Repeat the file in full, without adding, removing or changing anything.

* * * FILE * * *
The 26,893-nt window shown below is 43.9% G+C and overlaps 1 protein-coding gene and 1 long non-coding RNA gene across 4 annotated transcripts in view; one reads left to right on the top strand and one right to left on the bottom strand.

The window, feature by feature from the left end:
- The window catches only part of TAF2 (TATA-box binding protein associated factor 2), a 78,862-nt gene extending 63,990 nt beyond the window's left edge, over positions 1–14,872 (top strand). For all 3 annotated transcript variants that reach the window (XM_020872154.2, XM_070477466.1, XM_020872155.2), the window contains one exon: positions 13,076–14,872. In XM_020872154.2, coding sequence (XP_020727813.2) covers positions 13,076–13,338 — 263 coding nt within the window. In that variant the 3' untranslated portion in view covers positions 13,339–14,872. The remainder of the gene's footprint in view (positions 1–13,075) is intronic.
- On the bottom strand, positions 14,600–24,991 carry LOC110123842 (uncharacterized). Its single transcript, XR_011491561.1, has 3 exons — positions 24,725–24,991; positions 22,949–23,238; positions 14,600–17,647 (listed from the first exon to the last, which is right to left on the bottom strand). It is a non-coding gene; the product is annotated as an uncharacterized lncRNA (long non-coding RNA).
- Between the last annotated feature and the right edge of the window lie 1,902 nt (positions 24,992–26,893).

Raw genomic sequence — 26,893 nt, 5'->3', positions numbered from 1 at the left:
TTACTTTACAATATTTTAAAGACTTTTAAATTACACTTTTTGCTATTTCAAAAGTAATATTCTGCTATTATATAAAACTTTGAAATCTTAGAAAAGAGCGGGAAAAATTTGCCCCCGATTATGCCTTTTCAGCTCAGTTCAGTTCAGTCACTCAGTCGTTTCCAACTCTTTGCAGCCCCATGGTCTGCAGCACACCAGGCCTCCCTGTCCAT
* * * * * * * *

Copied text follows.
The 26,893-nt window shown below is 43.9% G+C and overlaps 1 protein-coding gene and 1 long non-coding RNA gene across 4 annotated transcripts in view; one reads left to right on the top strand and one right to left on the bottom strand.

The window, feature by feature from the left end:
- The window catches only part of TAF2 (TATA-box binding protein associated factor 2), a 78,862-nt gene extending 63,990 nt beyond the window's left edge, over positions 1–14,872 (top strand). For all 3 annotated transcript variants that reach the window (XM_020872154.2, XM_070477466.1, XM_020872155.2), the window contains one exon: positions 13,076–14,872. In XM_020872154.2, coding sequence (XP_020727813.2) covers positions 13,076–13,338 — 263 coding nt within the window. In that variant the 3' untranslated portion in view covers positions 13,339–14,872. The remainder of the gene's footprint in view (positions 1–13,075) is intronic.
- On the bottom strand, positions 14,600–24,991 carry LOC110123842 (uncharacterized). Its single transcript, XR_011491561.1, has 3 exons — positions 24,725–24,991; positions 22,949–23,238; positions 14,600–17,647 (listed from the first exon to the last, which is right to left on the bottom strand). It is a non-coding gene; the product is annotated as an uncharacterized lncRNA (long non-coding RNA).
- Between the last annotated feature and the right edge of the window lie 1,902 nt (positions 24,992–26,893).

Raw genomic sequence — 26,893 nt, 5'->3', positions numbered from 1 at the left:
TTACTTTACAATATTTTAAAGACTTTTAAATTACACTTTTTGCTATTTCAAAAGTAATATTCTGCTATTATATAAAACTTTGAAATCTTAGAAAAGAGCGGGAAAAATTTGCCCCCGATTATGCCTTTTCAGCTCAGTTCAGTTCAGTCACTCAGTCGTTTCCAACTCTTTGCAGCCCCATGGTCTGCAGCACACCAGGCCTCCCTGTCCAT